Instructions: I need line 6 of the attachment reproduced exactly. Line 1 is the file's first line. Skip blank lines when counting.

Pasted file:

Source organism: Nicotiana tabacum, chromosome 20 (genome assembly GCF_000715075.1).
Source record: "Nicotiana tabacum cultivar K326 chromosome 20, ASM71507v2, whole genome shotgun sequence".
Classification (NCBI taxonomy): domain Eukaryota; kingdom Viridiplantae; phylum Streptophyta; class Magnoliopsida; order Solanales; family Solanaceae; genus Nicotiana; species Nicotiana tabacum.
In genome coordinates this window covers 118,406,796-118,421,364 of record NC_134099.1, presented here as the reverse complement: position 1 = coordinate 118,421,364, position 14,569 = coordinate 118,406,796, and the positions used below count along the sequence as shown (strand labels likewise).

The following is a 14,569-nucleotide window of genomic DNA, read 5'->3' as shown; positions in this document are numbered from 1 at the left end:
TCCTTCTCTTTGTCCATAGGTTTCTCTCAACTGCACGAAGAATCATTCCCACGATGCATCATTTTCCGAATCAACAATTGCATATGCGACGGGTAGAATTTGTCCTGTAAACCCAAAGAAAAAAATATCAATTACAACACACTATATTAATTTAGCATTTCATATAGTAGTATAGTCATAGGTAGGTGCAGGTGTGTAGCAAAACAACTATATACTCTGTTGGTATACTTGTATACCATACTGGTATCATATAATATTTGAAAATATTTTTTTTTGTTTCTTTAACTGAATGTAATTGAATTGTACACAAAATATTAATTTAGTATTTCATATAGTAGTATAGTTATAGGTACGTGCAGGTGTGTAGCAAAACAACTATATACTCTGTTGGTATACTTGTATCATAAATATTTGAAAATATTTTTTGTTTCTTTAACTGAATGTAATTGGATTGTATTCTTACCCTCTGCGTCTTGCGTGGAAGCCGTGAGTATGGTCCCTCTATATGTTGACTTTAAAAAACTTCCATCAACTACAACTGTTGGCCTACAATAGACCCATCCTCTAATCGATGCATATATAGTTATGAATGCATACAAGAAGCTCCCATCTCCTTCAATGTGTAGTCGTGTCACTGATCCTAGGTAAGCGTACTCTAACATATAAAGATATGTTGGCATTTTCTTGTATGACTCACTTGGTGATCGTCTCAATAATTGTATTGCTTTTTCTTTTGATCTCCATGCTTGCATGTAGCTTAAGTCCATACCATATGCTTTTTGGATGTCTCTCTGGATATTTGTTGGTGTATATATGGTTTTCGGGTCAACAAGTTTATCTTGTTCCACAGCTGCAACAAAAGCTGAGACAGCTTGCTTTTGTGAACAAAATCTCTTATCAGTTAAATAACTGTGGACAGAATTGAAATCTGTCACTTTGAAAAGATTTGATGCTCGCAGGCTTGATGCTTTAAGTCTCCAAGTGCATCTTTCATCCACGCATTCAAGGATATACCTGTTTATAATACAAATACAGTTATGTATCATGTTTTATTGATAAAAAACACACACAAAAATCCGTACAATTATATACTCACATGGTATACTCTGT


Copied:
TCCTTCTCTTTGTCCATAGGTTTCTCTCAACTGCACGAAGAATCATTCCCACGATGCATCATTTTCCGAATCAACAATTGCATATGCGACGGGTAGAATTTGTCCTGTAAACCCAAAGAAAAAAATATCAATTACAACACACTATATTAATTTAGCATTTCATATAGTAGTATAGTCATAGGTAGGTGCAGGTGTGTAGCAAAACAACTATATACTCTGTTGGTATACTTGTATACCATACTGGTATCATATAATATTTGAAAATATTTTTTTTTGTTTCTTTAACTGAATGTAATTGAATTGTACACAAAATATTAATTTAGTATTTCATATAGTAGTATAGTTATAGGTACGTGCAGGTGTGTAGCAAAACAACTATATACTCTGTTGGTATACTTGTATCATAAATATTTGAAAATATTTTTTGTTTCTTTAACTGAATGTAATTGGATTGTATTCTTACCCTCTGCGTCTTGCGTGGAAGCCGTGAGTATGGTCCCTCTATATGTTGACTTTAAAAAACTTCCATCAACTACAACTGTTGGCCTACAATAGACCCATCCTCTAATCGATGCATATATAGTTATGAATGCATACAAGAAGCTCCCATCTCCTTCAATGTGTAGTCGTGTCACTGATCCTAGGTAAGCGTACTCTAACATATAAAGATATGTTGGCATTTTCTTGTATGACTCACTTGGTGATCGTCTCAATAATTGTATTGCTTTTTCTTTTGATCTCCATGCTTGCATGTAGCTTAAGTCCATACCATATGCTTTTTGGATGTCTCTCTGGATATTTGTTGGTGTATATATGGTTTTCGGGTCAACAAGTTTATCTTGTTCCACAGCTGCAACAAAAGCTGAGACAGCTTGCTTTTGTGAACAAAATCTCTTATCAGTTAAATAACTGTGGACAGAATTGAAATCTGTCACTTTGAAAAGATTTGATGCTCGCAGGCTTGATGCTTTAAGTCTCCAAGTGCATCTTTCATCCACGCATTCAAGGATATACCTGTTTATAATACAAATACAGTTATGTATCATGTTTTATTGATAAAAAACACACACAAAAATCCGTACAATTATATACTCACATGGTATACTCTGT